Looking to put an end to the cartoon controversy that left the party politically isolated, as well as assuage the party’s own cadre from the Maratha community, Shiv Sena chief Uddhav Thackeray on Saturday apologised for hurting sentiments of the Marathas, especially women from the community.
Thackeray said the intention of the cartoon published in the party’s mouthpiece, Saamna, on Sunday was not to hurt anyone, and apologised in the capacity of Saamana’s editor.
The contentious cartoon was a three-paneled caricature published in a Saamana supplement last Sunday. The caricature lampooned the ongoing Maratha protests, playing on the words ‘muk morcha’ (silent protests) as ‘muka morcha’ or kissing protests. The Marathas, who constitute 32 per cent of Maharashtra’s population, have been protesting for reservations in government jobs and education and amendments to the atrocities act, alleging its misuse.
“The entire episode has deeply hurt us. Although the atmosphere has now cooled down, my mind has not. Any person who disrespects a woman can never be a Shiv Sainik. I am expressing these feelings today remembering my own mother,” Thackeray said, addressing a press conference with senior Sena leaders Subhash Desai, Diwakar Raote and Sada Sarvankar. Samana’s executive editor, Sanjay Raut, was not present.
Both Thackeray as well as Raut have been under immense pressure with leaders across political parties criticising the Sena for the cartoon and demanding apologies. The party also felt tremors from within as several of its own leaders across ranks were disgruntled.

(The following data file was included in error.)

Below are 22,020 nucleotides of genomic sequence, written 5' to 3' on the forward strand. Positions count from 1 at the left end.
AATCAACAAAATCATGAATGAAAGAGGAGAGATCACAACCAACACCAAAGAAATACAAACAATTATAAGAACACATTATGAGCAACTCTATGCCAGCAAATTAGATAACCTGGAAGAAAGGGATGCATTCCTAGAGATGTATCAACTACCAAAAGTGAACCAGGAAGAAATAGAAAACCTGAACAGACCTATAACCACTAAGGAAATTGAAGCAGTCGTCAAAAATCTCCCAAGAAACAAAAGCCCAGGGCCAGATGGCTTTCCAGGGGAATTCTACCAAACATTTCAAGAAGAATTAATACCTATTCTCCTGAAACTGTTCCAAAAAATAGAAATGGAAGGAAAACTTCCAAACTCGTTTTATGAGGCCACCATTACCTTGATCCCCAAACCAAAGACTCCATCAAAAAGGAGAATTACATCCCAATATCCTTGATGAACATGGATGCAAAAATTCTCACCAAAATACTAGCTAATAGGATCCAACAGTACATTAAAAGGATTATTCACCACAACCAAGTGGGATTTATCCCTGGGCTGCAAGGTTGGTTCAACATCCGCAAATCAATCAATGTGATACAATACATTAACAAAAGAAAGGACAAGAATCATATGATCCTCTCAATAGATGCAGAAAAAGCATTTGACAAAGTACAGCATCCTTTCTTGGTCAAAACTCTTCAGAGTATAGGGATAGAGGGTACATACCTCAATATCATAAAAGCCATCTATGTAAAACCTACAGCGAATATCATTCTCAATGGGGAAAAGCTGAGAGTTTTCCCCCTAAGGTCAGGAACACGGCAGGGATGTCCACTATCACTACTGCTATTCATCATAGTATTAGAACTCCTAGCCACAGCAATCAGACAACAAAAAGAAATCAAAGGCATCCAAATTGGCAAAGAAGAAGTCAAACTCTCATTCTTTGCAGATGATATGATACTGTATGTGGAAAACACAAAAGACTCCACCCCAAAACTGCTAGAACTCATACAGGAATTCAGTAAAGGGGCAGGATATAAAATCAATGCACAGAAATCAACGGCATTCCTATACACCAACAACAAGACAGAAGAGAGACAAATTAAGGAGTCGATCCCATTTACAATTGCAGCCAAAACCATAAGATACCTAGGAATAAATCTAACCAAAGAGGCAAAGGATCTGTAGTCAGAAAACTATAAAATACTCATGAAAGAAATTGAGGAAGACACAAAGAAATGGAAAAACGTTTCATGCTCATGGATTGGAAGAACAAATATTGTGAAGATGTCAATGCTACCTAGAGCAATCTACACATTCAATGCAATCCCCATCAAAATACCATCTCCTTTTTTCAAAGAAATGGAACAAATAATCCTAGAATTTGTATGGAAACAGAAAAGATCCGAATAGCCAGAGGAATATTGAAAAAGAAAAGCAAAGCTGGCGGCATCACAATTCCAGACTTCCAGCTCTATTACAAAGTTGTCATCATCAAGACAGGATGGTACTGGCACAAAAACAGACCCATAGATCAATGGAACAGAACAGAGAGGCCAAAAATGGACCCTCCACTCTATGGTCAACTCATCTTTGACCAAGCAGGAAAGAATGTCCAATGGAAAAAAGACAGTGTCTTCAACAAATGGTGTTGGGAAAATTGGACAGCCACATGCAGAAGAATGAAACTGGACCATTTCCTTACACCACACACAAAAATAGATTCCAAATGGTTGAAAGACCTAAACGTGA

Three senior leaders from the Buldhana district—MP Prataprao Jadhav, and legislators Sanjay Raimulkar and Shashikant Khedkar—even threatened to quit the party, only to be soothed later by Thackeray.
While Thackeray apologised, he also said that the controversy was politically instigated and the party has been in the process of identifying the forces behind it.
“We will give a befitting reply to those who have been attempting to politically corner the Sena on the whole issue. I will elaborate more on this during our Dussehra gathering on October 11,” Thackeray said.
Party sources said, the leader is expected to stress on the Sena’s history about how the party has always been very inclusive and never played caste politics or caste favouritism. “We have never looked at a person’s caste while selecting candidates for election or while appointing office bearers at all levels. The cartoon went unnoticed for nearly two days after it was published, and then suddenly caused an uproar. This was definitely an attempt by some forces to draw the party into casteist politics and corner it,” a Shiv Sena leader said.
In face of widespread protests against the Sena during which copies of Saamana were burnt across the state and the publication’s office in Navi Mumbai was vandalised, the party initially tried to put the blame for the cartoon on the caricaturist Srinivas Prabhudesai by publishing his front-page apology in the mouthpiece. However, demands for a direct apology from Raut and Thackeray continued to persist.
A senior Sena leader said, “There was discontent among people, though it was never our intention. At a gathering in Mumbai to discuss Maratha protests in the city, there were also talks of how all Marathas should boycott the Shiv Sena’s upcoming Dussehra rally. Sensing the extreme sentiments among the Marathas, our chief decided to apologise and put the matter to rest.”
Nationalist Congress Party’s (NCP) Dhananjay Munde who was one of the leaders to strongly criticise the Shiv Sena for the cartoon and demand Thackeray’s apology said the apology has come too late. “It is too little, too late. Besides, the party itself is responsible for starting the controversy. Thackeray should not point fingers at others,” said Munde, also the leader of opposition in the legislative council.